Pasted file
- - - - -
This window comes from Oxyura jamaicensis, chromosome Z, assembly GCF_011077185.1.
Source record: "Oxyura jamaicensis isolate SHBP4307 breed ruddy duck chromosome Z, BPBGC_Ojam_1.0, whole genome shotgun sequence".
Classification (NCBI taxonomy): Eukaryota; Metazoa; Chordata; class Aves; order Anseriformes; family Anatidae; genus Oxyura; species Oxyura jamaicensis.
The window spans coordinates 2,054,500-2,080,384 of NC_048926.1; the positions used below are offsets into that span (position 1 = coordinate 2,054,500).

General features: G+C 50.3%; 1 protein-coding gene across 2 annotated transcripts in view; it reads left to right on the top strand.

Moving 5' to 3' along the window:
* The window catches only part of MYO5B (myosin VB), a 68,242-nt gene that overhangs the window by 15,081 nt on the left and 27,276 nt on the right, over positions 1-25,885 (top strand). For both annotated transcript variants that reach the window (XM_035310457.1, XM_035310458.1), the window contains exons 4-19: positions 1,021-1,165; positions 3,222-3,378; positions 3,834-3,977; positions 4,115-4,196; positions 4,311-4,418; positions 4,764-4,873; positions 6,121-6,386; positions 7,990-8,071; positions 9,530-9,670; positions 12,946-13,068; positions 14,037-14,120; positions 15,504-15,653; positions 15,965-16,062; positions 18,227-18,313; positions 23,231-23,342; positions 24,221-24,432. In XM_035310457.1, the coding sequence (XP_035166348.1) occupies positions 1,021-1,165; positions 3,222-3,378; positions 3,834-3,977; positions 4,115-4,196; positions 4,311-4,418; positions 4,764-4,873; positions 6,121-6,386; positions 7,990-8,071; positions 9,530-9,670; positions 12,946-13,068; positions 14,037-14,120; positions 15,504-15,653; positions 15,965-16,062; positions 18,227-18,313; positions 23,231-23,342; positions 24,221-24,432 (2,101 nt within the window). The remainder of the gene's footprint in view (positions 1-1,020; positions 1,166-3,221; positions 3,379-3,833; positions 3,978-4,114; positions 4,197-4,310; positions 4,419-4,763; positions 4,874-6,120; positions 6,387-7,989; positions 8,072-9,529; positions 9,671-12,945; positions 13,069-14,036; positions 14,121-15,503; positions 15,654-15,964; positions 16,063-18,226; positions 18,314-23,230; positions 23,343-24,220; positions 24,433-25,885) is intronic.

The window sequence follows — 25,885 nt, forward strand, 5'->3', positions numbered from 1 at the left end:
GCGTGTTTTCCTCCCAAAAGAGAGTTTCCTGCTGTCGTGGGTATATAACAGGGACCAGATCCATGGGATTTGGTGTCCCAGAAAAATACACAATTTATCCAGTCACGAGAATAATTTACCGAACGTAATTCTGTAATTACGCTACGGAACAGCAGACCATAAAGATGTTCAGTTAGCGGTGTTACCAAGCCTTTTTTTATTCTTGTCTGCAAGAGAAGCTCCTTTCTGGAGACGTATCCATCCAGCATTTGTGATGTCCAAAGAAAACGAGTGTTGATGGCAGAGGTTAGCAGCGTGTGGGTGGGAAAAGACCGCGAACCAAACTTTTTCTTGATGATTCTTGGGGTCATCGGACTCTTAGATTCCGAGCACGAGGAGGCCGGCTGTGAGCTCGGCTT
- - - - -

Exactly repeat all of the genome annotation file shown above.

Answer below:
This window comes from Oxyura jamaicensis, chromosome Z, assembly GCF_011077185.1.
Source record: "Oxyura jamaicensis isolate SHBP4307 breed ruddy duck chromosome Z, BPBGC_Ojam_1.0, whole genome shotgun sequence".
Classification (NCBI taxonomy): Eukaryota; Metazoa; Chordata; class Aves; order Anseriformes; family Anatidae; genus Oxyura; species Oxyura jamaicensis.
The window spans coordinates 2,054,500-2,080,384 of NC_048926.1; the positions used below are offsets into that span (position 1 = coordinate 2,054,500).

General features: G+C 50.3%; 1 protein-coding gene across 2 annotated transcripts in view; it reads left to right on the top strand.

Moving 5' to 3' along the window:
* The window catches only part of MYO5B (myosin VB), a 68,242-nt gene that overhangs the window by 15,081 nt on the left and 27,276 nt on the right, over positions 1-25,885 (top strand). For both annotated transcript variants that reach the window (XM_035310457.1, XM_035310458.1), the window contains exons 4-19: positions 1,021-1,165; positions 3,222-3,378; positions 3,834-3,977; positions 4,115-4,196; positions 4,311-4,418; positions 4,764-4,873; positions 6,121-6,386; positions 7,990-8,071; positions 9,530-9,670; positions 12,946-13,068; positions 14,037-14,120; positions 15,504-15,653; positions 15,965-16,062; positions 18,227-18,313; positions 23,231-23,342; positions 24,221-24,432. In XM_035310457.1, the coding sequence (XP_035166348.1) occupies positions 1,021-1,165; positions 3,222-3,378; positions 3,834-3,977; positions 4,115-4,196; positions 4,311-4,418; positions 4,764-4,873; positions 6,121-6,386; positions 7,990-8,071; positions 9,530-9,670; positions 12,946-13,068; positions 14,037-14,120; positions 15,504-15,653; positions 15,965-16,062; positions 18,227-18,313; positions 23,231-23,342; positions 24,221-24,432 (2,101 nt within the window). The remainder of the gene's footprint in view (positions 1-1,020; positions 1,166-3,221; positions 3,379-3,833; positions 3,978-4,114; positions 4,197-4,310; positions 4,419-4,763; positions 4,874-6,120; positions 6,387-7,989; positions 8,072-9,529; positions 9,671-12,945; positions 13,069-14,036; positions 14,121-15,503; positions 15,654-15,964; positions 16,063-18,226; positions 18,314-23,230; positions 23,343-24,220; positions 24,433-25,885) is intronic.

The window sequence follows — 25,885 nt, forward strand, 5'->3', positions numbered from 1 at the left end:
GCGTGTTTTCCTCCCAAAAGAGAGTTTCCTGCTGTCGTGGGTATATAACAGGGACCAGATCCATGGGATTTGGTGTCCCAGAAAAATACACAATTTATCCAGTCACGAGAATAATTTACCGAACGTAATTCTGTAATTACGCTACGGAACAGCAGACCATAAAGATGTTCAGTTAGCGGTGTTACCAAGCCTTTTTTTATTCTTGTCTGCAAGAGAAGCTCCTTTCTGGAGACGTATCCATCCAGCATTTGTGATGTCCAAAGAAAACGAGTGTTGATGGCAGAGGTTAGCAGCGTGTGGGTGGGAAAAGACCGCGAACCAAACTTTTTCTTGATGATTCTTGGGGTCATCGGACTCTTAGATTCCGAGCACGAGGAGGCCGGCTGTGAGCTCGGCTT